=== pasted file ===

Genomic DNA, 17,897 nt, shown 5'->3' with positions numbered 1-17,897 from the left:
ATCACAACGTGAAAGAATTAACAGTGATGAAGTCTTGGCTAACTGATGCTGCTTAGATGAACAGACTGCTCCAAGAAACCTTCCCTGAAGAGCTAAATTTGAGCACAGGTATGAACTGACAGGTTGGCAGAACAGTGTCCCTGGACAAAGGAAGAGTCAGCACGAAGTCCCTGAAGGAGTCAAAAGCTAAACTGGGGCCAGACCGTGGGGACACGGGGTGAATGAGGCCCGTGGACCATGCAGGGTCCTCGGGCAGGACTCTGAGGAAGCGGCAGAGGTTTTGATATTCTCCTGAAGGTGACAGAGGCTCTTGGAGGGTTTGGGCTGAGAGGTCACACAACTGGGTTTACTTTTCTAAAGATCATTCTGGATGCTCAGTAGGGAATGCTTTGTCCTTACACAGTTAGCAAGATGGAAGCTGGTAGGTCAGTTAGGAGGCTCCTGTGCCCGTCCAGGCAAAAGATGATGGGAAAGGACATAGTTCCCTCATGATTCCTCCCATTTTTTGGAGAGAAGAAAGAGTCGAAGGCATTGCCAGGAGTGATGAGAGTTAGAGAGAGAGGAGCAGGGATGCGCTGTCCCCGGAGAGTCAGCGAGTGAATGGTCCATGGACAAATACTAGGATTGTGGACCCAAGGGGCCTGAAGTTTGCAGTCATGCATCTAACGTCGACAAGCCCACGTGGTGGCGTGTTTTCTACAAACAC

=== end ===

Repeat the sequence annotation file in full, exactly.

Genomic DNA, 17,897 nt, shown 5'->3' with positions numbered 1-17,897 from the left:
ATCACAACGTGAAAGAATTAACAGTGATGAAGTCTTGGCTAACTGATGCTGCTTAGATGAACAGACTGCTCCAAGAAACCTTCCCTGAAGAGCTAAATTTGAGCACAGGTATGAACTGACAGGTTGGCAGAACAGTGTCCCTGGACAAAGGAAGAGTCAGCACGAAGTCCCTGAAGGAGTCAAAAGCTAAACTGGGGCCAGACCGTGGGGACACGGGGTGAATGAGGCCCGTGGACCATGCAGGGTCCTCGGGCAGGACTCTGAGGAAGCGGCAGAGGTTTTGATATTCTCCTGAAGGTGACAGAGGCTCTTGGAGGGTTTGGGCTGAGAGGTCACACAACTGGGTTTACTTTTCTAAAGATCATTCTGGATGCTCAGTAGGGAATGCTTTGTCCTTACACAGTTAGCAAGATGGAAGCTGGTAGGTCAGTTAGGAGGCTCCTGTGCCCGTCCAGGCAAAAGATGATGGGAAAGGACATAGTTCCCTCATGATTCCTCCCATTTTTTGGAGAGAAGAAAGAGTCGAAGGCATTGCCAGGAGTGATGAGAGTTAGAGAGAGAGGAGCAGGGATGCGCTGTCCCCGGAGAGTCAGCGAGTGAATGGTCCATGGACAAATACTAGGATTGTGGACCCAAGGGGCCTGAAGTTTGCAGTCATGCATCTAACGTCGACAAGCCCACGTGGTGGCGTGTTTTCTACAAACAC